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Examines in Marine Biology & Oceanography

Perspectives in Microbial Manipulation for Bioremediation of Coral Reefs

Santos HF1* and Carmo FL2

1Department of Marine Biology, Fluminense Federal University, Brazil

2Institute of Microbiology Paulo de Góes, Federal University of Rio de Janeiro, Brazil

*Corresponding author: Henrique Fragoso Dos Santos, Department of Marine Biology, Fluminense Federal University, Brazil

Submission: April 10, 2023;Published: April 20, 2023

DOI: 10.31031/EIMBO.2023.05.000623

ISSN 2578-031X
Volume5 Issue5


Coral reefs are one of the most important ecosystems in the world, with great ecological and economic importance. However, coral reefs are under threat due to various anthropogenic factors, including climate change, overfishing, and pollution by oil spills. These factors have resulted in the decline of coral reef health and biodiversity, leading to the urgent need for effective mitigation and restoration strategies. The widespread use of petroleum products results in frequent oil spills [1], which have been reported for decades [2-4]. Ocean spills are the most common, with approximately 103 tons of oil spilled into the ocean each year [5]. Unfortunately, oil transport routes in the ocean often pass near important coral reefs, and many major oil spills in history have occurred near coral reef areas [4]. Offshore oil and gas production has also increased since the 1990s due to the worldwide demand for oil and gas, which has resulted in a significant increase in the potential for accidents in marine environments and coral reefs [6].

The potential risks of oil exploitation to coral reefs are well-established. However, there remains a significant gap in the availability of efficient and sustainable remediation strategies that can effectively protect and clean up reefs impacted by oil spills. One of the main emergency response strategies for oil spills at sea is the use of chemical dispersants. However, dispersants have been shown to be more harmful to corals than the oil itself [7]. Thus far, an effective and sustainable remedial strategy for coral reefs impacted by oil spills is yet to be developed. In recent years, research has shown that microorganisms play a crucial role in maintaining coral health and resilience. The microorganisms that are associated with corals, including viruses, dinoflagellates, archaea, bacteria, and fungi, collectively form the coral microbiome [8-10]. These microorganisms contribute to various beneficial functions, such as photosynthate production, micronutrient supply, pathogen protection, nitrogen fixation, and UV-damage protection [11-18]. The coral animal and its associated microorganisms are commonly referred to as a coral holobiont, which represents a dynamic system whose members may vary depending on environmental conditions and daily requirements [19]. Moreover, microbiome interactions can drive holobiont biology and define its phenotype [20]. These microorganisms can be used biotechnologically to improve the health and resilience of corals. Just as they are already widely used to improve the health of various animals, including humans. These beneficial microorganisms are known as probiotics.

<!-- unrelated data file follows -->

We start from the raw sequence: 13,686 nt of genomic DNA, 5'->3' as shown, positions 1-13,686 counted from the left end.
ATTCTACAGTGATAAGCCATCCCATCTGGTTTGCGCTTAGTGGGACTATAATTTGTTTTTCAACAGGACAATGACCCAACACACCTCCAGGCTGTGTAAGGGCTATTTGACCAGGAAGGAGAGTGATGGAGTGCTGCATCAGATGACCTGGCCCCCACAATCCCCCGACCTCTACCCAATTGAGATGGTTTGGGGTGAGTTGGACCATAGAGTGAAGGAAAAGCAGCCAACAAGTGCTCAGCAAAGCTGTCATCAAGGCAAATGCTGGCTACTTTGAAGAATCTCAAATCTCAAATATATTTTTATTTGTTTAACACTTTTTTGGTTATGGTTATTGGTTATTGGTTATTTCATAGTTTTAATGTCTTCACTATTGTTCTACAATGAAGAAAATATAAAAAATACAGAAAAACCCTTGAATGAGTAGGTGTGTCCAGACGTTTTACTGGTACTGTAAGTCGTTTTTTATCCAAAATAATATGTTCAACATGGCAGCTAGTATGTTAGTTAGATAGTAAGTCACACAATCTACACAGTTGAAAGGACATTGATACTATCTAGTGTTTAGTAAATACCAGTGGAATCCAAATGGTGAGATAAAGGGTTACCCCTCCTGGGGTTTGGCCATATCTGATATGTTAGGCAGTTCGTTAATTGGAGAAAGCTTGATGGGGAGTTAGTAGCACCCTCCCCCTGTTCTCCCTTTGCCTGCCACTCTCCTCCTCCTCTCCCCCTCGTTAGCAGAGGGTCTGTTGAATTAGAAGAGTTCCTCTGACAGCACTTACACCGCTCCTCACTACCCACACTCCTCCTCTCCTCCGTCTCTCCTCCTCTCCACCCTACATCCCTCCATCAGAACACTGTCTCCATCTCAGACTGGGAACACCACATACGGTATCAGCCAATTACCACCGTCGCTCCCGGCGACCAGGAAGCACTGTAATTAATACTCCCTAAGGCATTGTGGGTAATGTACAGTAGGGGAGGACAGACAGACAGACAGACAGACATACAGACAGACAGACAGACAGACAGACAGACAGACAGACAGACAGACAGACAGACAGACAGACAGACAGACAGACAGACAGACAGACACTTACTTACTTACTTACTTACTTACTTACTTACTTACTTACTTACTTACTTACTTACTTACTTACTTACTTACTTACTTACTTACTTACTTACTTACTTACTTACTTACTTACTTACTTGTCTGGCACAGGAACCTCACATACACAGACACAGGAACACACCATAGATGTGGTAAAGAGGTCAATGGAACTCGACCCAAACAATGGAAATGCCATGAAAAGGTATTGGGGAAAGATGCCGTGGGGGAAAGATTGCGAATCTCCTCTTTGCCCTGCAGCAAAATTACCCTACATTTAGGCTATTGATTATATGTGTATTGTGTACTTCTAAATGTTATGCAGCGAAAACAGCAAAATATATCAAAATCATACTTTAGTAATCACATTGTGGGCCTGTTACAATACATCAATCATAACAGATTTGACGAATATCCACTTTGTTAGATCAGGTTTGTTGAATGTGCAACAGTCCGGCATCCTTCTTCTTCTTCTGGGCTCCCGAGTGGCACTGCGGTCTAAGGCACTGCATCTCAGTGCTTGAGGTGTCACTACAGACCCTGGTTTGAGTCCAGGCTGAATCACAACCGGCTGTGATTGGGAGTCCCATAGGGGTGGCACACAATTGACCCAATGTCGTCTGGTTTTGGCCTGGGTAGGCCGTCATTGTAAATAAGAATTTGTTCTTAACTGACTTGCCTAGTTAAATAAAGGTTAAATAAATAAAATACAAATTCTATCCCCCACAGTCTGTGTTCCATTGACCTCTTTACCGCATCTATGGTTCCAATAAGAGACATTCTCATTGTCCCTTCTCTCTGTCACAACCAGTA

Microorganisms are also known for their excellent ability to decompose a wide variety of pollutants, including petroleum hydrocarbons. This capability can be used to remove contaminants and restore degraded ecosystems. This methodology is known as bioremediation. Recently, this immense microbial versatility has been used to develop sustainable strategies for environmental mitigation and environmental recovery. The idea of manipulating the microbiome of corals, combining probiotic coral microorganisms with petroleum hydrocarbon-degrading microorganisms is proving to be a promising strategy for bioremediating oil-contaminated coral reefs. Studies based on this methodology have shown that corals when impacted with oil, survive the impact, as they are more resilient to contamination. Furthermore, there is a significant degradation of petroleum hydrocarbons, allowing the mitigation of the environment [9,21,22].